Newspaper Archive of
Quad City Herald
Brewster, Washington
February 14, 1991     Quad City Herald
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February 14, 1991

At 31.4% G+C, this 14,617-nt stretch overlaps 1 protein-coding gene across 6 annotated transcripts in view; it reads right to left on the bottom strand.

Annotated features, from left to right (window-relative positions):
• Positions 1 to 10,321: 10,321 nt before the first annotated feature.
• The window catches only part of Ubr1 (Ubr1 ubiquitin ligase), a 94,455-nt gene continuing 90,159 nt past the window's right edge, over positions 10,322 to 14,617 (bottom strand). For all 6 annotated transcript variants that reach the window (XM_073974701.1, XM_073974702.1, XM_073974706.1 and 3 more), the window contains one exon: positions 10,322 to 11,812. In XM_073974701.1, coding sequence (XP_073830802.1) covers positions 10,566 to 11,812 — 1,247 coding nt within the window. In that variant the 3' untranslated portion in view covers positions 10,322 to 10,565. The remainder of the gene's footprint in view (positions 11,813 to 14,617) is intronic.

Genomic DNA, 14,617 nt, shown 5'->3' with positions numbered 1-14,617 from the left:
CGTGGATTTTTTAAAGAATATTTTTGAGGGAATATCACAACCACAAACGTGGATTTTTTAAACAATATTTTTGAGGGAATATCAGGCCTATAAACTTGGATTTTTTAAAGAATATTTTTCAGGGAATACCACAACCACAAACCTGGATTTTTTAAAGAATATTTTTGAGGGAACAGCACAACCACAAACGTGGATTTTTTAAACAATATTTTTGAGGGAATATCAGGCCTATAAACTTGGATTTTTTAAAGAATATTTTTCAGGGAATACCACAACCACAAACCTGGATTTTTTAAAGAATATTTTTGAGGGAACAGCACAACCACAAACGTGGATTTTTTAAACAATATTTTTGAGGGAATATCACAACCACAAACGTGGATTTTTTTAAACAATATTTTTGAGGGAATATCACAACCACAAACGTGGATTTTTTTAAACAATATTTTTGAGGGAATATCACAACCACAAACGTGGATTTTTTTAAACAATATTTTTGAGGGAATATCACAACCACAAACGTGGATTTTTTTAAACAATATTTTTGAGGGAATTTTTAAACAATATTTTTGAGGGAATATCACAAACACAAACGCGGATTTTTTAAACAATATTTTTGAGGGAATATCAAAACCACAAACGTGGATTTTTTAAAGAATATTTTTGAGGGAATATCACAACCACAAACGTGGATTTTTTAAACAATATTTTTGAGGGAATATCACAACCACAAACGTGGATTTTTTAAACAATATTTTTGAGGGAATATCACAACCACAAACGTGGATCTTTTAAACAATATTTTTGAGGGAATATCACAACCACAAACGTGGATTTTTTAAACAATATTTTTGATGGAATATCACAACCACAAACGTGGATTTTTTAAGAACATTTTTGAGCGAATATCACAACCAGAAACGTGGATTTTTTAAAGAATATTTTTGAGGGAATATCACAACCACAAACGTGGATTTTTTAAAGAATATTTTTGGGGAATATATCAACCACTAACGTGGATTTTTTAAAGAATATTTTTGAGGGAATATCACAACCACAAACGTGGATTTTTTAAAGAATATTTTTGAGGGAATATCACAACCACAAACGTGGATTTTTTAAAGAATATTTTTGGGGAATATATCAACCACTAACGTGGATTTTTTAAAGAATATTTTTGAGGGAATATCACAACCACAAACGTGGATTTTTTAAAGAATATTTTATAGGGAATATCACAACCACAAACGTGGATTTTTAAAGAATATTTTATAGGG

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I:?,e,. 8 February 14. 1991 Obitua, les CLAUDE L. BEADELL Claude L. Beadell, 90, of Bridgeport, died Friday, February 8, 1991 at the Harmony House con- valescent home in Brewster. Mr. Be.aden was bern March 24, 1900, at Sheridan, Iowa the son of Clarence and Cora (Woods) Beadell. He spent his youth and attended school there. In 1910 he moved with his family to the Palouse country, later moving to Tlllamook, Oregon. He was married to Esther Fuller ! March 19, 1923 at Puyallup, i ' Washington. Mr. Beadell was operation engineer for Morrison i: Knudsen Construction Company, working in 1930 at Sumner, Washington, in 1934 moving to Seattle where he was general superintendent for construction of Gray Field and McCord Air Force Base runways at Fort Lewis, also Galenda Airport in Galena, Alaska. He was assistant project manager for Ross Lake Hydro Dam development, a new highway project at Coos Bay, Oregon, and constructing rip rap down- stream for Grand Coulee Dam. He was general superintendent for new roads at the Kemoano Hydro Development, the radar station at Puntzi Lake, B.C., and was project manager at La Joie Storage Dam on the Bridge River, B.C. He was employed for several years on the St. Lawrence Seaway, Grand Rapids Power Dam and the Red River Flood Control Canal. In 1966 he was project supervisor in Vietnam. He moved to Bridgeport in 1978 where he has since resided. Beadell was a life member of the Masonic Columbia Lodge No. 193 F. & A. M. of Bridgeport, life member Operation Engineer Local No. 302 Union, National Rifleman's Association, and the Methodist Church of Bridgeport. Mr Beadell is survived by his wife, Esther, at the home in Bridgeport; three sons, Claude L. of Seattle, Roy of Bothell, Robert of Seattle; two daughters, Betty Grittman of Redmond, Joyce Hineline of Bridgeport; one sister Lilllam Nettles of Tucson, Arizona; 16 grandchildren and 22 great grandchildren. He was preceded in death by a brother and three sisters. Services will be Saturday, February 16, 1991, at 1:00 p.m. from the Barnes Chapel, with Masonic Lodge No. 183 F. & A. M. of Bridgeport doing the service. Memorials may be made to the Bridgeport Ambulance fund. Arrangements by Barnes Chapel, Brewster. VIRGIL M. DIMMITT Virgil M. Dimmitt, 94, Omak, died Thursday, February 7, 1991, in his home. He was bern April 17, 1907, in Sarah, Oklahoma, to James and Vina (Mills) Dimmitt. He moved to New Mexico in 1913, where he attended school. He moved to Idaho in 1934. Mr. Dimmitt was inducted in the U.S. Army on Oc- tober 7, 1042, and served during World War II until September 26, 1945. He came to Washington in June of 1946 and married Nellie Bordeen, December 18, 1947, in Huntsville, Arkansas. They moved to Omak in November of 1952 and purchased a small apple orchard on Miller Road in Omak. Mr. Dimmitt was a member of the Okanogan American Legion. Survivors include a brother, Harold, Fayettville, Arkansas; one half brother, Abner Wilson Mills, New York; one half sister, Erma Boyd, Arizona; one foster son, Carlos Edwards, Brewster; three granddaughters; and six great-grandchildren. He was preceded in death by his wife in January of 1975, one sister and one half brother. Services will be held Thursday, February 14, 1991, at 10:00 a.m. from the Precht-Harrison Chapel in Omak with Pastor Bill Long officiating. Inter- ment will be in the Okanogan Valley Memorial Gardens Cemetery. Memorials may be made to the Diabetes Association. Arrangements by Precht-Harrlson Chapel, Omak. BESSIE H. STOWE Bessie H. Stowe, 84, of Brewster, died Friday, February 8, 1991, at the Okanogan-Douglas County Hospital in Brewster. Mrs. Stowe was bern January 23, 1907, at Conway, Arkansas, the daughter of W. S. and Georgia (Saunders) Hendrickson, where she spent her youth and graduated from high school there. She was married to John Stowe October 3, 1924, at Conway, Arkansas. In 1928 they moved to Springfield, Missouri and in 1942 they moved to Oroville, Washington, where she worked in a dry goods store. They then moved to Brewster in 1966. Mrs. Stowe is survived by her husband, John at the home in Brewster; two sons, Bill Stowe of Sumner, John Stowe of Chelan; one daughter Mrs. Mack (Norma) McCarver of Brewster; six grandchildren and eight great gran- dchildren. She was preceded in death by a sister, daughter and a gran- ddaughter. Services were held Tuesday, February 12, 1991, at 1:00 p.m. from the Precht Rose Chapel, Chelan with Pastor Bucky Brown-Beach officiating. In- terment in the Riverview Cemetery. Arrangements by Barnes Chapel, Brewster. DONALD E. HAGY Donald E. Hagy, 72, died Saturday, February 2, 1991, in his Okanogan home following an extended illness. He was born November 12, 1918, to Joseph L. and Cecelia (Harris) Hagy at Curlew, Washington. He moved with his family to the Omak Flat area in 1920. He attended school in Omak. He worked for a time on the Woodward Ranch on Happy Hill. He later attended a trade school in Seattle, then worked as a welder in the shipyards. He married aria I. Hubbard February 22, 1941, in St. John's Episcopal Church at Okanogan. They lived in Seattle until he joined the Navy in April, 1943. He served until December 1945. He moved to the Metbew Valley near Mazama in 1950 where he operated a cattle ranch until his retirement in 1979. He was a member of the Disabled American Veterans and the Okanogan County Cattlemen's Association as well as secretary of the Mazama Cattle Association and board member of the Winthrop School District. Survivors include his wife, at home; two sons, Ralph of Brewster and Glen of Ephrata; one brother, Cecil of Electric City; three sisters, Irma Paxton of Spokane, Virginia Sizemore of Okanogan and Lenore Herrick of Portland, Oregon; and several grandchildren. He was preceded in death by three brothers and four sisters. At the family's request, there will be no services. Memorials may be made in his name to Aero Methow Valley Rescue or the Winthrop Fire Department or the charity of your choice. Scharhach's Columbia Funeral Chapel in Quincy in charge of arrangements. The Way It Was 50 YEARS AGO Howard Hill, son of Mr. and Mrs. A.D. Hill of Methow, graduated from Washington State College in Hotel Management recently. Hill was a graduate of Pateros High School. At a Boy Scout Court of Honor, Friday night, two boys, Ronald Davidson and Arnold Davison received their second awards. Allen Bowers, Ray Henton, Tex Trout- man, Heal Jenkins and Bruce Monroe received the Star award. Merit badges were awarded to Don Norris, Heal Jenkins, Tex Trout- man, Bruce Monroe and Ben Heim- bigner. In honor of her daughter Norma Jean, on the 12th birthday, Mrs. Marion Salley entertained a group of young guests Tuesday afternoon after school. The Valentine color motif was carried out in the table decorations. Guests present were Audree Vernon, Doris Pulsiphr, Mildred and Frances Statler, Irene Sampson, Phylis Ruth McDonald, Rosalie Getz. A daughter was bern to Mr. and Mrs. Herbert Lilly. Elizabeth Fenner named finalist Elizabeth Penner, a senior at Mansfield High School, Mansfield, Washington, is one of 1000 finalists in The Jostens Foundation Leader Scholarship Program for 1990-91. Penner was one of more than 38,000 high school students throughout the United States who applied for one of Jostens' $1,000 scholarships made annually to 300 students. Scholarship winners will be announced in late April. "The students selected as scholar- ship finalists are the leaders of tomorrow," said Ellis F. Bullock, executive director of The Jostens Foundation. "They stand apart not only because of their superior academic achievements but because they've taken leadership roles in bettering their communities." Selection of the finalists and win- ners is based on outstanding achievements in school and com- munity activities, leadership ex- perience and academic excellence. Jostens' Leader Scholarship Program, which is administered by the Citizens' Scholarship Foundation of America, St. Peter, Minnesota, has awarded $2.3 million in scbelar- ships since the program's inception in 1977, The program has grown to include the United States, its territories and American schools overseas, and Canada as well. Funds for The Jostens Foundation are provided annually by Jostens Inc., a leading provider of products and services for youth, education, sports award and recognition markets. National FFA week to be celebrated February ;l{i- 23 FFA members all over the coun- try will promote FFA, agricultural education and the food and fiber in- dustry during National FFA Week, February 16-23. This year's theme is FFA- Leadership for a Growing Planet. During FFA Week and throughout the year, FFA chapters will pursue activities which show that they are leading the effort for a better en- viroament. Planting trees, starting community recycling efforts and restoring mining areas are just a few of the inititatives planned by various chapters across the country. The week also provides FFA members in thousands of chapters across the U.S., Puerto Rico and the Virgin Islands the chance to create awareness of and support for agricultural education and the FFA. Public service announcements at the local, state and national levels will help spread the message. Agricultural education classes stress hands-on experience in diver- se areas of agriculture. FFA ac- tivities provide leadership develop- ment, career training and award in- centives for young people. Mark Timm, national FFA president from Fillmore, Indiana, said FFA Week is an opportunity for members and communities to recognize achievements and ac- tivities available through FFA and agricultural education. This year's theme challenges FFA members to make a difference in their com- munities; to think globally but act locally. "We're young people trying to strike a balance between progressive agriculture and a healthy environment," Timm said. "As FFA members and students in agriculture classes, we are learning to wisely manage our resources, and gaining the leadership skills necessary to prepare for the diverse and challenging careers in agriculture." Each year FFA Week is held during the week of George Washington's birthday (traditional) to recognize his leader- ship and commitment to American agriculture. The National FFA Cen- ter is located on part of Washington's original Mt. Vernon estate near Alexandria, Virginia. FFA is a national organization of 387,042 members in 7,634 local chap- ters preparing for careers in the science, business and technology of agriculture. Local, state and national activities and award programs provide opportunities for students to apply knowledge and skills acquired through agricultural education. FFA members strive to develop agricultural leadership, cooperation and citizenship. III i HARDWARE ACE HARDWARE Paints, Plumbing, Electrical, Irrigation and Tools Brewster -- Phone 689-2711 TOWING , GAS SHULL'STOWING&PARTS   &i 24 Hr. Towing Service , 689-2292 or 689-3527 [ ] Robert Fateley I(] Brewster, Wa.  I Complete Exhaust Systems J Telephone P.O. Box 815 689-3519 Brewster, WA 98812 L I MISCELLANEOUS "/./-- Handmade Chocolates #--::- Wedding or Special Occasion ( URNU Mints { APPLE Candy Making Supplies .r r E,,. ,o; Speciat Orders Taken _ M ....... / 669-2701 BEAUTY FAST FOOD " 00.rl Factory Open Monday thru Friday i Eves and Sat. by Appointment Telephone 689-3214 __..1 The Pharmacy  "Service is #1 ' "' . , For All 00ou, ,-,. ,, The OPEN RESTAURANTS TIRES STORAGE  l We Accept 3rd Party Rx's:Health CareNeeds --  -- 6892 ..,oo,,,,,,..: .... : lJ9 Hair 24 Hours Mac's Pit 535 ec I Restaurant stop & ) Tri River Affair Daily ]h Saturday 10:00 a. rn. - 4:00 p. m MlMert. Pest Food. Video Rentals .. 0 .... :.,,.  16 S. 6th St., Brewster Rental Storage Ear Piercing Th om 0:00 a.m.. 10:00 p.m. H,ghway 97 8rewster  Open ? a..m. 5 p.m. Highway 97- Brewster WNkendsTIH12:00p.m. Brewster-Tel. 689-3215 . AcrossfromGoehry'slnc  Eves. by appolntment only 0ka Ua " tl F Tel 689 2532 or 689 2430 . Petams 240 Lakeshofe Odve 923.2200 =uesoay mru rrmay "no-'n Bdd-e-ort ii00a'T""- I Senior Citizens Days Tel 689-2538 E I Tuesday & Wednesday ' SteakS and I F'00zers" Dish00''hers I TeL 6|167481 Seafoods I - I I ' Res=r,,t.lla.mto0:30pm  [ I Ref, ige,tio,Condttotng . SURVEYORS i I and Appliance Repair I L()unge-ll a.mto2am  I - i Carors Style Stop ,i Tues. thru Sat. Bridgeport. ,., ,,,.,,oo ,I Br,daeoofl I Brewster Drug Annex AYERS NORTHWEST I Men's & We, men's Hair Care PROFESSIONAL ' I' Mira- '-Storage I and True Va}lle HarduQare "Ha iercing I "x' i I 202. Main Ave, Brewster Wolff Tanning Systiim SURVEYORS I I (50,) 689.2147 mnl-..9 & A #ell= ' I '" ..... HOME SERVICES DIET l, '1 Tel. 6-5191 61-71 ope.,on. ,e,. I' TWISP509997WA 383398856 /1Ill / Ii I I Men.thmWcd. lp  I 1-800-548.1257 ' ' 'i I Call now for your Free Con- ] , _ELECTRIC THE SPOT I Se.,erC,e.,,-o..tsIW..: " 1 FAXNO. 5099973023/ I / ILANDPLANNERS I-'-__-,-..:-- ',.1 I "ultatin'Phne689.3216 i I Plumbing&Repair I 1125BriC:;mdlast' '''t, I SITEPLANS-LANOSURVES ' I DIET CENTER I "StateAPpliances LightingElectric,,o,o,. I Sewer & Brain Cleanhlg , ,00!:11 j " t ROAD& CONSTRUCTION SURVE, YS ain __ Brewster] Residential" Wiring supplies *& Commercial I (Auto.Upholstew) I 689-2321 I Tel. 689 2814 Brewster i I 7 Days a Week- 24 Hrs. a Day I Heat Pump & Furnace Repair 117 W. Main, Brewster I BIIland Cinda Koran I "Biggest little store in l 0wners/0perators I All Makes of Heat Pumps & Heating Equipment North Central Washington" Neal Swezey , ,, Brewster 689-2767 X Steve Hogan CLEANERS  Electrician ACCOUNTANT S E/ Pump Service " New Construction Coin Operated Laundry .......  & Rewire Dry Cleaning, Mon..Wed..Fd. Kevin P. Skirko, CertifiedPublicAccountant IJ v/a/# Street E#ctri ,oop00 , 501 N. 7th St., Brewiter, Wa' Triangle Laundromat 106 W.M=in Tel. 689-2117 689-3658 or 689-27411 Brewster - Tel. 689-2668